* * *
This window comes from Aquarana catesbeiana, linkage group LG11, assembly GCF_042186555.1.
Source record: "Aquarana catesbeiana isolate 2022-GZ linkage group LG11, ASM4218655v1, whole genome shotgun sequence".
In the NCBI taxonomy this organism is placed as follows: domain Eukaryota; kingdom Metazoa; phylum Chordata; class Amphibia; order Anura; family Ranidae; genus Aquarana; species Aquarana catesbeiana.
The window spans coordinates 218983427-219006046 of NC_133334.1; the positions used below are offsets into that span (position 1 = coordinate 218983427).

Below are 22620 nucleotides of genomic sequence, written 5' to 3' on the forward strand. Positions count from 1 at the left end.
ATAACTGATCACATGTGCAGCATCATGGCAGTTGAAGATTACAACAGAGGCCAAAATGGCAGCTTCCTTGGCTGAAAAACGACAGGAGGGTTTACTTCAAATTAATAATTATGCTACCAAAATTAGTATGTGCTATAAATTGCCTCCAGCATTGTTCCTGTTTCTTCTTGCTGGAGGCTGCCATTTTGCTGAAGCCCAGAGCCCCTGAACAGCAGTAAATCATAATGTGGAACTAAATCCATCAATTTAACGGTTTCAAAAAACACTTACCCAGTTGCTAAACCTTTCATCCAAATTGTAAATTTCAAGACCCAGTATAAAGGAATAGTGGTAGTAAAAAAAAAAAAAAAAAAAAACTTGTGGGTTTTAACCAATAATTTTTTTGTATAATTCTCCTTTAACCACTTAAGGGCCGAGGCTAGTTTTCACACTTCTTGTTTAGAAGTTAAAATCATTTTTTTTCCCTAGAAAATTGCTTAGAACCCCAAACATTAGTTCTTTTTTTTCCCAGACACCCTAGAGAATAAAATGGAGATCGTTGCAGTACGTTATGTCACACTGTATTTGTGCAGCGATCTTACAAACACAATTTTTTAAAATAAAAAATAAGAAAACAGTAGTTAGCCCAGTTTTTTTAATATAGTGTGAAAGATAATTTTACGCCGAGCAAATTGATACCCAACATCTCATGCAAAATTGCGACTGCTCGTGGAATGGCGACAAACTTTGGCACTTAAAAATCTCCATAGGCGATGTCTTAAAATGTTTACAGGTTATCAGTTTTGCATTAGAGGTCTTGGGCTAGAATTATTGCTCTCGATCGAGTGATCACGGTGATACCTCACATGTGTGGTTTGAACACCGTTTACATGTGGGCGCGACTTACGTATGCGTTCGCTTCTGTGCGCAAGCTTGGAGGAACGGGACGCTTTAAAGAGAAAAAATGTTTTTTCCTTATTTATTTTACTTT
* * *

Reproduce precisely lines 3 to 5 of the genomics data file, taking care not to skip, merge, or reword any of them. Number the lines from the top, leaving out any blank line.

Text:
In the NCBI taxonomy this organism is placed as follows: domain Eukaryota; kingdom Metazoa; phylum Chordata; class Amphibia; order Anura; family Ranidae; genus Aquarana; species Aquarana catesbeiana.
The window spans coordinates 218983427-219006046 of NC_133334.1; the positions used below are offsets into that span (position 1 = coordinate 218983427).

Below are 22620 nucleotides of genomic sequence, written 5' to 3' on the forward strand. Positions count from 1 at the left end.